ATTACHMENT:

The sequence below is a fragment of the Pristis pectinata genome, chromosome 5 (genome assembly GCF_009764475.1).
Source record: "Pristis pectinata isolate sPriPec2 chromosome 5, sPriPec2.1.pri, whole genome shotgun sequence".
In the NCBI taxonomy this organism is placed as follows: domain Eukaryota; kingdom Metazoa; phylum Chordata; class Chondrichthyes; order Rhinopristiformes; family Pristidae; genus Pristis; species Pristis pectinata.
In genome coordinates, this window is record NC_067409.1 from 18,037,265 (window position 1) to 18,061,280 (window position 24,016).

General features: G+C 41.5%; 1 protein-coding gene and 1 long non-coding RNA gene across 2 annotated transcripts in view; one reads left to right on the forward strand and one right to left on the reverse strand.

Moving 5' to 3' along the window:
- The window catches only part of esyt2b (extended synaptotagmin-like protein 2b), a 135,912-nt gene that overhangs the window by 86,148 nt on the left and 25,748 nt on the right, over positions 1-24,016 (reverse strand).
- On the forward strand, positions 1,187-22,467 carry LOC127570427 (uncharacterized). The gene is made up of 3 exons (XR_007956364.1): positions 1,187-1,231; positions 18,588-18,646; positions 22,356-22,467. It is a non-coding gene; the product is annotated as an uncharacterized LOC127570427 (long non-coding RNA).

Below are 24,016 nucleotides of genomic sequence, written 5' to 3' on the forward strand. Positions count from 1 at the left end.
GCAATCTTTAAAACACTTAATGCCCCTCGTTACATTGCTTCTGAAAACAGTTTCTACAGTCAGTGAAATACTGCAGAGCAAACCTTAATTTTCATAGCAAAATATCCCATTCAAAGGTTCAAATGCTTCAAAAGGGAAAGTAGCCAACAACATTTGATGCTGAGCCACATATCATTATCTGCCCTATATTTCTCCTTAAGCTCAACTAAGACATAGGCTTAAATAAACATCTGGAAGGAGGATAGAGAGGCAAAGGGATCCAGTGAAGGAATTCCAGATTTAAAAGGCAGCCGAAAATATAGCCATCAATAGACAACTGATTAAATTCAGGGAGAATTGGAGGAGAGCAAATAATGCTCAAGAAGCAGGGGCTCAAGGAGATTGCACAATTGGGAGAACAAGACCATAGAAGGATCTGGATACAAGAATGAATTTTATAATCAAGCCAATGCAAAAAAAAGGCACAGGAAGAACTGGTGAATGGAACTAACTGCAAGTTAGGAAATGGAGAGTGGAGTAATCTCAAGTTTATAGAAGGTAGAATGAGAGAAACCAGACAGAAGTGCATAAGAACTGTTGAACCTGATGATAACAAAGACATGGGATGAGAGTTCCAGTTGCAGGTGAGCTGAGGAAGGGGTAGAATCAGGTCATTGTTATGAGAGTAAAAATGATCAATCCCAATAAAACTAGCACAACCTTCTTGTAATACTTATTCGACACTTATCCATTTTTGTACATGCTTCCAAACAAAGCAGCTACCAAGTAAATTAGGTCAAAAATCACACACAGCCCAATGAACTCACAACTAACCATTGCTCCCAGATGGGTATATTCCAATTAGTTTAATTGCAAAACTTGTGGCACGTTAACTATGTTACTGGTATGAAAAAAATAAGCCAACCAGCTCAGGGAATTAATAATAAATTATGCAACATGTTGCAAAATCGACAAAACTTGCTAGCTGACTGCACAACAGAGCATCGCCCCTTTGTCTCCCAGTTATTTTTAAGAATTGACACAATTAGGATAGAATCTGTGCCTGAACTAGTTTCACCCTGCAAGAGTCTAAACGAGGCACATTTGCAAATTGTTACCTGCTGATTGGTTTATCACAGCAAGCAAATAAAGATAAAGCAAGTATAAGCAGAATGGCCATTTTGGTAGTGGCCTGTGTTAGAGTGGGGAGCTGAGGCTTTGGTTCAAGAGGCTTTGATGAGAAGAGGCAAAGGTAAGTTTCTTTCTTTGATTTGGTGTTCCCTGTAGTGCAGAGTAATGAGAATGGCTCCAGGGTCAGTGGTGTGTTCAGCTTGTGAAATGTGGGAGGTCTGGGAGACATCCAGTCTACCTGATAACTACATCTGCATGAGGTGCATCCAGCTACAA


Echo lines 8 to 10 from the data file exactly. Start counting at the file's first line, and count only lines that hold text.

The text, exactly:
- On the forward strand, positions 1,187-22,467 carry LOC127570427 (uncharacterized). The gene is made up of 3 exons (XR_007956364.1): positions 1,187-1,231; positions 18,588-18,646; positions 22,356-22,467. It is a non-coding gene; the product is annotated as an uncharacterized LOC127570427 (long non-coding RNA).

Below are 24,016 nucleotides of genomic sequence, written 5' to 3' on the forward strand. Positions count from 1 at the left end.
GCAATCTTTAAAACACTTAATGCCCCTCGTTACATTGCTTCTGAAAACAGTTTCTACAGTCAGTGAAATACTGCAGAGCAAACCTTAATTTTCATAGCAAAATATCCCATTCAAAGGTTCAAATGCTTCAAAAGGGAAAGTAGCCAACAACATTTGATGCTGAGCCACATATCATTATCTGCCCTATATTTCTCCTTAAGCTCAACTAAGACATAGGCTTAAATAAACATCTGGAAGGAGGATAGAGAGGCAAAGGGATCCAGTGAAGGAATTCCAGATTTAAAAGGCAGCCGAAAATATAGCCATCAATAGACAACTGATTAAATTCAGGGAGAATTGGAGGAGAGCAAATAATGCTCAAGAAGCAGGGGCTCAAGGAGATTGCACAATTGGGAGAACAAGACCATAGAAGGATCTGGATACAAGAATGAATTTTATAATCAAGCCAATGCAAAAAAAAGGCACAGGAAGAACTGGTGAATGGAACTAACTGCAAGTTAGGAAATGGAGAGTGGAGTAATCTCAAGTTTATAGAAGGTAGAATGAGAGAAACCAGACAGAAGTGCATAAGAACTGTTGAACCTGATGATAACAAAGACATGGGATGAGAGTTCCAGTTGCAGGTGAGCTGAGGAAGGGGTAGAATCAGGTCATTGTTATGAGAGTAAAAATGATCAATCCCAATAAAACTAGCACAACCTTCTTGTAATACTTATTCGACACTTATCCATTTTTGTACATGCTTCCAAACAAAGCAGCTACCAAGTAAATTAGGTCAAAAATCACACACAGCCCAATGAACTCACAACTAACCATTGCTCCCAGATGGGTATATTCCAATTAGTTTAATTGCAAAACTTGTGGCACGTTAACTATGTTACTGGTATGAAAAAAATAAGCCAACCAGCTCAGGGAATTAATAATAAATTATGCAACATGTTGCAAAATCGACAAAACTTGCTAGCTGACTGCACAACAGAGCATCGCCCCTTTGTCTCCCAGTTATTTTTAAGAATTGACACAATTAGGATAGAATCTGTGCCTGAACTAGTTTCACCCTGCAAGAGTCTAAACGAGGCACATTTGCAAATTGTTACCTGCTGATTGGTTTATCACAGCAAGCAAATAAAGATAAAGCAAGTATAAGCAGAATGGCCATTTTGGTAGTGGCCTGTGTTAGAGTGGGGAGCTGAGGCTTTGGTTCAAGAGGCTTTGATGAGAAGAGGCAAAGGTAAGTTTCTTTCTTTGATTTGGTGTTCCCTGTAGTGCAGAGTAATGAGAATGGCTCCAGGGTCAGTGGTGTGTTCAGCTTGTGAAATGTGGGAGGTCTGGGAGACATCCAGTCTACCTGATAACTACATCTGCATGAGGTGCATCCAGCTACAA